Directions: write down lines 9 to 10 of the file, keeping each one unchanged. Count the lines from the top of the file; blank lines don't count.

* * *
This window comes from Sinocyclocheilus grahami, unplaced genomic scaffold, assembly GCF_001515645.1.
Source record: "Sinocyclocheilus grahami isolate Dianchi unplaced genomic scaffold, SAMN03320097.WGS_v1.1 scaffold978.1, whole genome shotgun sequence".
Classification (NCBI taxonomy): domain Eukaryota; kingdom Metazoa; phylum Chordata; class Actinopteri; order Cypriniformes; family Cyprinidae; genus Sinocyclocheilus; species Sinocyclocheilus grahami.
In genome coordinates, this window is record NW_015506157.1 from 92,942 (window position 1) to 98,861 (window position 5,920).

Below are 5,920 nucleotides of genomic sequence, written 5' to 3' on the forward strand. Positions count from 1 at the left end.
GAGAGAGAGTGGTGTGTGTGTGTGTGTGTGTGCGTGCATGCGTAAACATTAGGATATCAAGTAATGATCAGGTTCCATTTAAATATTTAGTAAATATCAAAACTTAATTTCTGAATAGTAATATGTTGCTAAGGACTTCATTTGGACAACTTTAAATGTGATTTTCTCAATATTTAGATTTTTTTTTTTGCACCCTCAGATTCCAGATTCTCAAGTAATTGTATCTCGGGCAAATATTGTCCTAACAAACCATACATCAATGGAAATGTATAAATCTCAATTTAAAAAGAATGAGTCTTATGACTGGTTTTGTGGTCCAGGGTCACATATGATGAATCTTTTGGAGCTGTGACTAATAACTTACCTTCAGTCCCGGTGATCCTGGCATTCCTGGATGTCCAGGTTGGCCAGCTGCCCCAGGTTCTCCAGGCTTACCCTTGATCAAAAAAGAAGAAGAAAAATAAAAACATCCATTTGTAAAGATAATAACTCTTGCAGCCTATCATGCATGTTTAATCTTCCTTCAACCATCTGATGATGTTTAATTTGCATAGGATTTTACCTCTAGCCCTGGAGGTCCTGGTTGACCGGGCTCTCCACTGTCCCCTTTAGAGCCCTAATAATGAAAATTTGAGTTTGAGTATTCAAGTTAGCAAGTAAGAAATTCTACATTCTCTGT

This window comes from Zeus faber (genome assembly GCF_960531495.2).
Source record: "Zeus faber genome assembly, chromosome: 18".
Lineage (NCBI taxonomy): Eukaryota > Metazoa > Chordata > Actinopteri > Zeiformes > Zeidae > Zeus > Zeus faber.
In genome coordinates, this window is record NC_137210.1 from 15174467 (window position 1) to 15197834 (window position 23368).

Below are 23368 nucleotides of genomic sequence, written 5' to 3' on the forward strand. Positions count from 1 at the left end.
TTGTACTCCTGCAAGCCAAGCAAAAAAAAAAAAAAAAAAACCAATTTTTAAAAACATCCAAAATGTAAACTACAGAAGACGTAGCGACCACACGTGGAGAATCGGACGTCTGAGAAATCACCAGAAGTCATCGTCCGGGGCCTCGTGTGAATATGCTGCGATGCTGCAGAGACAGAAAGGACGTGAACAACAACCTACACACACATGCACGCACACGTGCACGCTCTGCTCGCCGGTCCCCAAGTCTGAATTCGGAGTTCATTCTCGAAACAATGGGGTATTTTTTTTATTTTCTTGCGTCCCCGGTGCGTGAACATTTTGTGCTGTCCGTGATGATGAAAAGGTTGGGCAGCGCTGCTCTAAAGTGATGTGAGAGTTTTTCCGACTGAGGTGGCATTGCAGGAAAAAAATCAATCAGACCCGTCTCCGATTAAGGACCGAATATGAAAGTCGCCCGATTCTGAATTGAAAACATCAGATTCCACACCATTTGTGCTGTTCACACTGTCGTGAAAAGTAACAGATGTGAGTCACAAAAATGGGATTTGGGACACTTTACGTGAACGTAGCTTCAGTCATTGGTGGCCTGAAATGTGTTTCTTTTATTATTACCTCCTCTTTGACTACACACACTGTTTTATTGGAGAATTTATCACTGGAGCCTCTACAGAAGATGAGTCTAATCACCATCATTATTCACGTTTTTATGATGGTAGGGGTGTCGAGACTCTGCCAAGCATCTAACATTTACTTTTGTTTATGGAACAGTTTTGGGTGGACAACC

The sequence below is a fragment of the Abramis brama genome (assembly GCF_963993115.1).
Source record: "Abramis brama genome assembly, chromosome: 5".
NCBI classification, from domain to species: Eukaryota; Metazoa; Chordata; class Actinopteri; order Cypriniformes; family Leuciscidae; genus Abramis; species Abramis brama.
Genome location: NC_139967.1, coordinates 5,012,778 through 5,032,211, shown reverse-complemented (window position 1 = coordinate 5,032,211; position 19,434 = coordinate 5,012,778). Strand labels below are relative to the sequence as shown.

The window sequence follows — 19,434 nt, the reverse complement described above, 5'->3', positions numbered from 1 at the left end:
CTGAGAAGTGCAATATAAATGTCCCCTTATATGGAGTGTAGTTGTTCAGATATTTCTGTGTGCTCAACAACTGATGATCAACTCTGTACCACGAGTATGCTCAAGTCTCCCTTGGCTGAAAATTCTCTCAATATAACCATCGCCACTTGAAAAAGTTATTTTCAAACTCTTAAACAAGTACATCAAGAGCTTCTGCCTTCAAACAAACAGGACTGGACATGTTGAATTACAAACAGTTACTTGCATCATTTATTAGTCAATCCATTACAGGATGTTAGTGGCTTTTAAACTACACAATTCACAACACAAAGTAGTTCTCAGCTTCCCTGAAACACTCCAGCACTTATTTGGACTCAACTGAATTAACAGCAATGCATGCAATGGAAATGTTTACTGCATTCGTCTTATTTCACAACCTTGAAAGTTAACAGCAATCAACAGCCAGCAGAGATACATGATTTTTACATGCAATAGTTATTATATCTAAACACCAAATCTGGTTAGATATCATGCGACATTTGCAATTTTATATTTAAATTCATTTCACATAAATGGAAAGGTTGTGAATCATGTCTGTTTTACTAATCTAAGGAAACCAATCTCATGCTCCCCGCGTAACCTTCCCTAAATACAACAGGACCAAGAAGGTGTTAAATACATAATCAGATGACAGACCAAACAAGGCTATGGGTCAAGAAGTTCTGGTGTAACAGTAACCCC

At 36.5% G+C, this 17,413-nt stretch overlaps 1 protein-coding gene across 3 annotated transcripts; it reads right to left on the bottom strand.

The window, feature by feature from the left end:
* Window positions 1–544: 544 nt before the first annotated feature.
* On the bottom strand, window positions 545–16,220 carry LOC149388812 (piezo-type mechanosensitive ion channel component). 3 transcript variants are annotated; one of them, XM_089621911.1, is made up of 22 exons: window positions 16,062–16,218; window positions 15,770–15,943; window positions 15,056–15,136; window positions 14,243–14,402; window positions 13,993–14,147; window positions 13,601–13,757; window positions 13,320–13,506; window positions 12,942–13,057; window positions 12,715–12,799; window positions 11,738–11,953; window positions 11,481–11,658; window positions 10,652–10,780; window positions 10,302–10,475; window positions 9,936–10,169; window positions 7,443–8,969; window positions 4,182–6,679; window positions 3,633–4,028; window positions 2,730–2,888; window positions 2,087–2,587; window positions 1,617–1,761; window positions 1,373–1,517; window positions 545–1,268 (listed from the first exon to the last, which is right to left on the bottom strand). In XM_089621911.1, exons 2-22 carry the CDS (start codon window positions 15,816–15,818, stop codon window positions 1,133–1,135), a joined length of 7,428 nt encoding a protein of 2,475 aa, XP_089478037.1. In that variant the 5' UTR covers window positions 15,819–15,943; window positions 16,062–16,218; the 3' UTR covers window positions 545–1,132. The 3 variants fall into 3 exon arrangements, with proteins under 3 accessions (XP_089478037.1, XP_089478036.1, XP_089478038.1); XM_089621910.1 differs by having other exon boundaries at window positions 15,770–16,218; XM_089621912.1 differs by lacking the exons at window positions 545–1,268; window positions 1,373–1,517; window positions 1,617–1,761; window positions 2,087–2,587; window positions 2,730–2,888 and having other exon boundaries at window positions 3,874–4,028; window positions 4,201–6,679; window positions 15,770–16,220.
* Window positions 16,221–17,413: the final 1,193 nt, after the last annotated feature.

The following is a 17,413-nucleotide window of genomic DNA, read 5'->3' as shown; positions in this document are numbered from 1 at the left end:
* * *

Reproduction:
Lineage (NCBI taxonomy): Eukaryota > Metazoa > Chordata > Actinopteri > Zeiformes > Zeidae > Zeus > Zeus faber.
In genome coordinates, this window is record NC_137210.1 from 15174467 (window position 1) to 15197834 (window position 23368).